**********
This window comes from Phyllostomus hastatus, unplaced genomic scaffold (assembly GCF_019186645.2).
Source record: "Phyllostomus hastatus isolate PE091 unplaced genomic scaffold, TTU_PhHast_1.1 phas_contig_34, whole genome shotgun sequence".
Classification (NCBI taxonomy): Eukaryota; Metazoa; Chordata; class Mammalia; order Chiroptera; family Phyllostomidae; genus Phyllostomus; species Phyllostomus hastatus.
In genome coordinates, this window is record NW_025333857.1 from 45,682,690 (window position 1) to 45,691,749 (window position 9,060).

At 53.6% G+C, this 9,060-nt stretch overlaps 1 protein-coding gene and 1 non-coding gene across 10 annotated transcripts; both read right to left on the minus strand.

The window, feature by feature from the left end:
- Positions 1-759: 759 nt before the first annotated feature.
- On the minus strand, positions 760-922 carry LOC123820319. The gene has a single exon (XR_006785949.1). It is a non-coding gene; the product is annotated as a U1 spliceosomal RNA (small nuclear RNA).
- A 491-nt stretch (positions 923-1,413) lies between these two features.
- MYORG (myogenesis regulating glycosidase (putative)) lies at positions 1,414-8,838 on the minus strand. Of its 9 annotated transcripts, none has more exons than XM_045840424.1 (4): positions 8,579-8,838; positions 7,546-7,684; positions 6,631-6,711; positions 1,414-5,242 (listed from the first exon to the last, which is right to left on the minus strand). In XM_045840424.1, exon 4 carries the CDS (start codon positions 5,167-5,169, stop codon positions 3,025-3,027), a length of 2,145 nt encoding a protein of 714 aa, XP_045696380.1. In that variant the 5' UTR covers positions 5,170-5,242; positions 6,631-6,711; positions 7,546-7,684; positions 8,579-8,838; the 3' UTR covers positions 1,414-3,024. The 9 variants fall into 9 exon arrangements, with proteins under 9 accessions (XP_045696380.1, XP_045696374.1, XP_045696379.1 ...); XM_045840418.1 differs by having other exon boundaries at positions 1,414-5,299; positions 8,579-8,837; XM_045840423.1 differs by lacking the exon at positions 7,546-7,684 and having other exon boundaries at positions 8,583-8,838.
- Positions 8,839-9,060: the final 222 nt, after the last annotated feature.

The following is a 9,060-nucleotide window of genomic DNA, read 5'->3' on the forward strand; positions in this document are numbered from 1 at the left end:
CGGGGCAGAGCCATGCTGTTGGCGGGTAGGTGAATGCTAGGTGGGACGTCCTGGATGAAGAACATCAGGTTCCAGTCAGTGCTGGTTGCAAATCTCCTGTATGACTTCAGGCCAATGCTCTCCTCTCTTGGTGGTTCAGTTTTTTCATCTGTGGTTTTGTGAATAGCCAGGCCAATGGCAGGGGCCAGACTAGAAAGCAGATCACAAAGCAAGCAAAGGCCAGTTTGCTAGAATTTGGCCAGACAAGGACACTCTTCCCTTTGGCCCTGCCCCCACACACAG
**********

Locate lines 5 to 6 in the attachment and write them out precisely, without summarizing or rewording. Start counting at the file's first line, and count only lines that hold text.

At 53.6% G+C, this 9,060-nt stretch overlaps 1 protein-coding gene and 1 non-coding gene across 10 annotated transcripts; both read right to left on the minus strand.

The window, feature by feature from the left end: